Brian Mirakian of Populous is currently helping build a 50 million dollar Comcast venue in Philadelphia, which will be primarily used for esports events.  He said the focus of the development team is fan experience, and creating a versatile venue which can hold multiple types of events from esports, a conference, a TED talk, and EDM concert, and more.

5G:  What Does it Mean for Venues and Events?

The '5G' panel from the conference was a fireside chat in which Dave MacDonald of Director of Strategy at AT&T was interviewed by Elinor Klavens, of the Sports Innovation Lab.  MacDonald was quick to say that, "Many of us have heard about 5G, however not many of us know what it is, how we're going to pay for it, or what we're going to do with it."  MacDonald was adamant about the impact this technology will have for the fan experience at live events.  From connectivity for attendees to participate in engaging games from their phones, to sports betting, new streaming abilities, and more.  

New web-based AR and VR technologies will also be popular, as the pictures will be rendered in real time with 5G.  The Dallas Cowboys have taken a leadership role when it comes to enhancing fan experience through VR.  Currently in their stadium, fans can run down the field, and attempt to avoid the Cowboys defense while they try to tackle the user.  They have also created an augmented reality experience, in which attendees can take pictures with digital recreations of their favorite Dallas Cowboys players.  5G will allow many more of these types of fan experiences at events.

Outdoor Venue Challenges

The next panel, titled The Great Outdoors: Stadiums, Amphitheaters, Festivals and the Evolution of the Open-Air Experience, featured executives from Target Field, Lie Nation, Forest Hills Stadium, Silverstone Circuits Entertainment, and Founders Entertainment which organizes GovBall in New York City. 

A topic which was heavily discussed was weather, and what can venues do in a last minute thunder or lightning storm during an outdoor event.  Venue and event professionals have s much data at the topics of their fingers how when it comes to weather and storms, but as we all know, weather can change in a hurry.  GovBall in particular had to deal with a weather emergency this year, when they had to evacuate over 35,000 people Randall's Island when a storm changed it's course last minute.  What made it worse, the weather looked fine when the announcement was made, frustrating attendees.  Technology has been able to help with communication to attendees, as many festivals or concerts have a mobile app or the organizers have the cell phone number of attendees to send them emergency alerts.  The consensus was that at the end of the day, organizers need to use all the data they have, and make a judgement call, while maintaining attendee safety as a priority.  Stuart Pringle of Silverstone Circuits which holds Formula 1 events in England also mentioned, half jokingly but also with sincerity, that the cancellation insurance policy which the venue purchased was some of the best money spent.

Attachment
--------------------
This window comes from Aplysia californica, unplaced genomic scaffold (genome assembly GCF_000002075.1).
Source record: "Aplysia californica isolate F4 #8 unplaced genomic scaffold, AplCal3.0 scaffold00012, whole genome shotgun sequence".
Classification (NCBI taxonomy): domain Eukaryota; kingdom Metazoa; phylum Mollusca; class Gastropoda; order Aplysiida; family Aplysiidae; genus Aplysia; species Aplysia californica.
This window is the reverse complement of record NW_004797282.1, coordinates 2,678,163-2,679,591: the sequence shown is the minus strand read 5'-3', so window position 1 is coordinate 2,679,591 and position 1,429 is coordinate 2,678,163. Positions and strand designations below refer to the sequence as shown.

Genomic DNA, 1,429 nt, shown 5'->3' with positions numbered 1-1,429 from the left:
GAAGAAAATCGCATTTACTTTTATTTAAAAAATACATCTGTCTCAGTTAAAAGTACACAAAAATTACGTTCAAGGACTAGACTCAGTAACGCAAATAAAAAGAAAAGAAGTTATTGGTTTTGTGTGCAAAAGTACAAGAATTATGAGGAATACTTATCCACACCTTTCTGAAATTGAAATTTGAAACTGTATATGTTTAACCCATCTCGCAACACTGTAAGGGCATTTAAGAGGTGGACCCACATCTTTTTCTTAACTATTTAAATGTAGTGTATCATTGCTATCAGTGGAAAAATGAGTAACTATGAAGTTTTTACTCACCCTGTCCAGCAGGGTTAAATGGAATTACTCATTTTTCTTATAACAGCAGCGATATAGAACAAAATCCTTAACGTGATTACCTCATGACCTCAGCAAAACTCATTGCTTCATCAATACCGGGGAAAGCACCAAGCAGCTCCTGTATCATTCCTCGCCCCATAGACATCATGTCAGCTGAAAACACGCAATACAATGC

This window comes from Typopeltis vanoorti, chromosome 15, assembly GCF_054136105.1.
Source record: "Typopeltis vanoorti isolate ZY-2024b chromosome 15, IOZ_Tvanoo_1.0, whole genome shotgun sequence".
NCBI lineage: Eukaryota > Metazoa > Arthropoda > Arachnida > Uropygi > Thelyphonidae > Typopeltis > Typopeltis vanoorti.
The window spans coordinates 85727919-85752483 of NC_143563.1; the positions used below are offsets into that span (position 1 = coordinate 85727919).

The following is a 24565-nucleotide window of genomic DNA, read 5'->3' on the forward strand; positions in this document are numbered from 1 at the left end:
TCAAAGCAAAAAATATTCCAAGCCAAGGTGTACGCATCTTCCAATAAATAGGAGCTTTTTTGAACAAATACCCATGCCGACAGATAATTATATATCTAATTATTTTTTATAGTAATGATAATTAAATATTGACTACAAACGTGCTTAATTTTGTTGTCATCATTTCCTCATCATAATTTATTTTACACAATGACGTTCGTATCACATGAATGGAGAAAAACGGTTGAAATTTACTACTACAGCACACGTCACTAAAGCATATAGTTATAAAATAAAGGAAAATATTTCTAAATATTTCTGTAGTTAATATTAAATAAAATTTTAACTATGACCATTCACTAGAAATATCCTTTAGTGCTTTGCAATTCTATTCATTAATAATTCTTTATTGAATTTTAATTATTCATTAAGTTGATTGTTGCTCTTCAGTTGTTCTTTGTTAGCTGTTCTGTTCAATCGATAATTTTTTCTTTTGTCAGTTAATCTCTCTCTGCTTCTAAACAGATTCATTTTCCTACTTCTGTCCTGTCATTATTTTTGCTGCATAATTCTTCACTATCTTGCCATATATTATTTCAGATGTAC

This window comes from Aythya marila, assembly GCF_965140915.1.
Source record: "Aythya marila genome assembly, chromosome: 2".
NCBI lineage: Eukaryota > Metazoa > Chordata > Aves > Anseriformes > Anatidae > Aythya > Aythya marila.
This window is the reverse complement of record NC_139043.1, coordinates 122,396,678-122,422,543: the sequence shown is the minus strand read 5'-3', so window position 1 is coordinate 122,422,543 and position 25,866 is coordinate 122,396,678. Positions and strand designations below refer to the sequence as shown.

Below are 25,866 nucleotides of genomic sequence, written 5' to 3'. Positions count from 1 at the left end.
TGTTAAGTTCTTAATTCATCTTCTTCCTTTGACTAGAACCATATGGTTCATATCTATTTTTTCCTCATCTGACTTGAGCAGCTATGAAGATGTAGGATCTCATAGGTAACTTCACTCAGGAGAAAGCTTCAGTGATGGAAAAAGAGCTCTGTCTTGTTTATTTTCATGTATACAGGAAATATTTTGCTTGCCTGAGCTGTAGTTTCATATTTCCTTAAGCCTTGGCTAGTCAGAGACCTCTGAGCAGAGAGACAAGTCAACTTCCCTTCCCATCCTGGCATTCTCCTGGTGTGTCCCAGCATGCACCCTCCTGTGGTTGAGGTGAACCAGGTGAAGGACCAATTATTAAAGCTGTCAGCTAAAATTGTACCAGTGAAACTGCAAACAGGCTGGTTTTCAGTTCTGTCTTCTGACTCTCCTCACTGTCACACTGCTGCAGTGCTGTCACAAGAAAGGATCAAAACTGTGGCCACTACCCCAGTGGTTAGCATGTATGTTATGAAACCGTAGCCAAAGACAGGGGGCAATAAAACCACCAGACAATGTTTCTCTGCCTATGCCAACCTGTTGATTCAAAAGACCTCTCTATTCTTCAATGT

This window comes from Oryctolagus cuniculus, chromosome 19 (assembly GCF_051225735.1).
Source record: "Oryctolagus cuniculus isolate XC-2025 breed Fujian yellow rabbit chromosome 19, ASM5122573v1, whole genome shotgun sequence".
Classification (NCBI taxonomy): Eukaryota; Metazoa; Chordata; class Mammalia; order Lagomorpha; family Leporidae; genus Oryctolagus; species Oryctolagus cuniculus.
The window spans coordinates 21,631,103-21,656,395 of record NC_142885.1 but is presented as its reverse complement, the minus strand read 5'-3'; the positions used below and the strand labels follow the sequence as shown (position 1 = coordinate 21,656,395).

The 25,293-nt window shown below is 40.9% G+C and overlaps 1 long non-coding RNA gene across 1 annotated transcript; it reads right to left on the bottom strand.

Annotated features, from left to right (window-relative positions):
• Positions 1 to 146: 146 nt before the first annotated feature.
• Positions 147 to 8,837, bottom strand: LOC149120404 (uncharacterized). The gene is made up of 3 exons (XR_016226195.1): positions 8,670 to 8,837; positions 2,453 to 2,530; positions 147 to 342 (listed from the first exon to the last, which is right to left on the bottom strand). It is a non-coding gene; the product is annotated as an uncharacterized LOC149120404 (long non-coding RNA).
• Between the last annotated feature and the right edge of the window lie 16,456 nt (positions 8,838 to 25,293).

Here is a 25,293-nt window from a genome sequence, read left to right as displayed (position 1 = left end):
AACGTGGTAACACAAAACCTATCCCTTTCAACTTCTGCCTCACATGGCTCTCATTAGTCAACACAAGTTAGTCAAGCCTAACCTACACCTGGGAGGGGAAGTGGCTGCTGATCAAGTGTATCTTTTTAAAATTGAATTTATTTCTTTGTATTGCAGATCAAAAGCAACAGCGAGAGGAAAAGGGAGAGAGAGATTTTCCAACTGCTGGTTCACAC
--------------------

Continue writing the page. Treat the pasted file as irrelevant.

Much more than weather was discussed; listen to Tom Russel of Founder Entertainment discuss how festival programming has evolved.

How Venues and Sporting Events Approach Decreased Attendance Numbers

It's no surprise that millennials are attending traditional sports events less and less.  With more types of entertainment available than ever before, live events need to continuously innovate and help increase fan engagement for attendees.  Michael A. Neuman of Scout Sports and Entertainment, a division of Horizon Media, weighed in on this paradigm shift.